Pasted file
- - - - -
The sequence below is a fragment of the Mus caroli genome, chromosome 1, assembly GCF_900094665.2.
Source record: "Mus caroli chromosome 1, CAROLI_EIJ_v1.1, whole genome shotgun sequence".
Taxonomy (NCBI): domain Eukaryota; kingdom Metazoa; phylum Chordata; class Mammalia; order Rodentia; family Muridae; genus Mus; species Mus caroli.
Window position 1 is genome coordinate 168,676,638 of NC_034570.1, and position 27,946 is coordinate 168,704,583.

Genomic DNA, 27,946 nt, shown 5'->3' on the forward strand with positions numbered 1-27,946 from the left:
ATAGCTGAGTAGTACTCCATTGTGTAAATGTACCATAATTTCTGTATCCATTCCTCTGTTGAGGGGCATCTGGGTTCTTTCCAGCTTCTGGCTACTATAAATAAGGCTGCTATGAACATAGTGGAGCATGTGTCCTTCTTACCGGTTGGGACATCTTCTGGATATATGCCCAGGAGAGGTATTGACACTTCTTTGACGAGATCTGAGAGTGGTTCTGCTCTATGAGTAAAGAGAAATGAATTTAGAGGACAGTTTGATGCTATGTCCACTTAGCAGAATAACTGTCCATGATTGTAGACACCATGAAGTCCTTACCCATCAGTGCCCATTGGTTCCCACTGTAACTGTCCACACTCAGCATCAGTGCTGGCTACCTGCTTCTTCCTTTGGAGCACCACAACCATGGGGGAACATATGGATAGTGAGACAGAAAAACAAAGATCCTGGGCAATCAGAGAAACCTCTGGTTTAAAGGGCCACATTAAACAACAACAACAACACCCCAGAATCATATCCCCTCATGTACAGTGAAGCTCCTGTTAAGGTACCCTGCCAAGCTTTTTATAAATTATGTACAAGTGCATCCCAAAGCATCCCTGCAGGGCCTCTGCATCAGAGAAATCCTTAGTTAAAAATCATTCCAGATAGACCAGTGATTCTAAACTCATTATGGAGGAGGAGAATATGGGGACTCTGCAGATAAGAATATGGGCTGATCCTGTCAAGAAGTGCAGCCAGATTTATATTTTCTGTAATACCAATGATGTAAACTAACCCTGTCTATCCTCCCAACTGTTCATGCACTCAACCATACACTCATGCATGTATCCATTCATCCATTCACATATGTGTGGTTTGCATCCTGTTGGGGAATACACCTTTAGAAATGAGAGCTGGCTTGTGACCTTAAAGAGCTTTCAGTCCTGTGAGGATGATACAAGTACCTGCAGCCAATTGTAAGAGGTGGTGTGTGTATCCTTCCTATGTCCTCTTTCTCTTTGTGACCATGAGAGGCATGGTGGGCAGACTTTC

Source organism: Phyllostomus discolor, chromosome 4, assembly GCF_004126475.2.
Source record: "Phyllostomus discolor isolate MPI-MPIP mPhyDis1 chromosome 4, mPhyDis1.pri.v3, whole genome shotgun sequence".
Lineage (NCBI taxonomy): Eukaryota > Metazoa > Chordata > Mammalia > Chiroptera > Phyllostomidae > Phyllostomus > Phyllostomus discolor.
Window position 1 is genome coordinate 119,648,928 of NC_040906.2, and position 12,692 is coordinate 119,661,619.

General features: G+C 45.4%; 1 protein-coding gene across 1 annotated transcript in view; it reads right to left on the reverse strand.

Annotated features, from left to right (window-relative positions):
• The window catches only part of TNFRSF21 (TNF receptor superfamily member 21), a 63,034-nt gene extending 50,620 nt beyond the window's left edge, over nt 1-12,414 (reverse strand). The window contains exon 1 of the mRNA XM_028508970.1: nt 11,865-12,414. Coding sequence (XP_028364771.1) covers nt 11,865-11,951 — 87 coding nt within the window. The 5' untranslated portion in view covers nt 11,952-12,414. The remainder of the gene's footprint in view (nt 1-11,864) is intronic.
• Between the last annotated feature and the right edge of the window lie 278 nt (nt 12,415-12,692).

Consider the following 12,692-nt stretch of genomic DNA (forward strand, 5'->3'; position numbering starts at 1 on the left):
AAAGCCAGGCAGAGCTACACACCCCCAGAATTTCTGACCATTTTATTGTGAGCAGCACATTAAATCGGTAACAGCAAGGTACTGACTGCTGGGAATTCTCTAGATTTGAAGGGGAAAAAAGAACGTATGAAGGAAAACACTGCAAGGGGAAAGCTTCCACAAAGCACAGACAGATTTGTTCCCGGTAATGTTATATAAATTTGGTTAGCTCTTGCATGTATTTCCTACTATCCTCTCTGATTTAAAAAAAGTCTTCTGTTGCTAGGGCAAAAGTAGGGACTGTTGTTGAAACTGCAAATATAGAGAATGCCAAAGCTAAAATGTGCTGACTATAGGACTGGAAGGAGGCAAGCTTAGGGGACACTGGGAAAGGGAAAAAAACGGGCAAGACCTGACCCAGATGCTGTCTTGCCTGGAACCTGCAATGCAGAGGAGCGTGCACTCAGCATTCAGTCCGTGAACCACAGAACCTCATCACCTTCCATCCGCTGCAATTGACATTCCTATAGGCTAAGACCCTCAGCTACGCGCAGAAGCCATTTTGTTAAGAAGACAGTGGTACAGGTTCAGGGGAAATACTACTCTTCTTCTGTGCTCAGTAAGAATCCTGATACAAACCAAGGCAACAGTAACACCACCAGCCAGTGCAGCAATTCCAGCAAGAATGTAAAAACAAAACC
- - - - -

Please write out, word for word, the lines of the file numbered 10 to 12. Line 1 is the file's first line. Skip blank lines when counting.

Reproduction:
Window position 1 is genome coordinate 119,648,928 of NC_040906.2, and position 12,692 is coordinate 119,661,619.

General features: G+C 45.4%; 1 protein-coding gene across 1 annotated transcript in view; it reads right to left on the reverse strand.

Annotated features, from left to right (window-relative positions):